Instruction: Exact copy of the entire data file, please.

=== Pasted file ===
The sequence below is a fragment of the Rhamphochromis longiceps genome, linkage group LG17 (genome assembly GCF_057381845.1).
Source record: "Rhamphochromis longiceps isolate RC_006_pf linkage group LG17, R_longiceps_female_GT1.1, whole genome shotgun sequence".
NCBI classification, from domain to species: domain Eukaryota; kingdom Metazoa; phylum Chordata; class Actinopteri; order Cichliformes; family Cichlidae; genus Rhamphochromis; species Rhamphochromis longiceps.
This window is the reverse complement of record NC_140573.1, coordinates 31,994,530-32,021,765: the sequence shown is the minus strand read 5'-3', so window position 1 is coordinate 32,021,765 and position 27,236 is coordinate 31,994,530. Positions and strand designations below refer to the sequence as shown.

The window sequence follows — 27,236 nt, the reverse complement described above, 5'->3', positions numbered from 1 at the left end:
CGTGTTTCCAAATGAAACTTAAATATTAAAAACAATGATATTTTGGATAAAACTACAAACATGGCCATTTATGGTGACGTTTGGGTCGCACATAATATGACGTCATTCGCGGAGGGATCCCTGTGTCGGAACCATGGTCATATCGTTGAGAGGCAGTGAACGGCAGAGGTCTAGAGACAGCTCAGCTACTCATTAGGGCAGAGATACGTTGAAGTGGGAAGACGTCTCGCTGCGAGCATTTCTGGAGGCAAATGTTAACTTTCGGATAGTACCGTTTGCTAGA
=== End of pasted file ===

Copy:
The sequence below is a fragment of the Rhamphochromis longiceps genome, linkage group LG17 (genome assembly GCF_057381845.1).
Source record: "Rhamphochromis longiceps isolate RC_006_pf linkage group LG17, R_longiceps_female_GT1.1, whole genome shotgun sequence".
NCBI classification, from domain to species: domain Eukaryota; kingdom Metazoa; phylum Chordata; class Actinopteri; order Cichliformes; family Cichlidae; genus Rhamphochromis; species Rhamphochromis longiceps.
This window is the reverse complement of record NC_140573.1, coordinates 31,994,530-32,021,765: the sequence shown is the minus strand read 5'-3', so window position 1 is coordinate 32,021,765 and position 27,236 is coordinate 31,994,530. Positions and strand designations below refer to the sequence as shown.

The window sequence follows — 27,236 nt, the reverse complement described above, 5'->3', positions numbered from 1 at the left end:
CGTGTTTCCAAATGAAACTTAAATATTAAAAACAATGATATTTTGGATAAAACTACAAACATGGCCATTTATGGTGACGTTTGGGTCGCACATAATATGACGTCATTCGCGGAGGGATCCCTGTGTCGGAACCATGGTCATATCGTTGAGAGGCAGTGAACGGCAGAGGTCTAGAGACAGCTCAGCTACTCATTAGGGCAGAGATACGTTGAAGTGGGAAGACGTCTCGCTGCGAGCATTTCTGGAGGCAAATGTTAACTTTCGGATAGTACCGTTTGCTAGA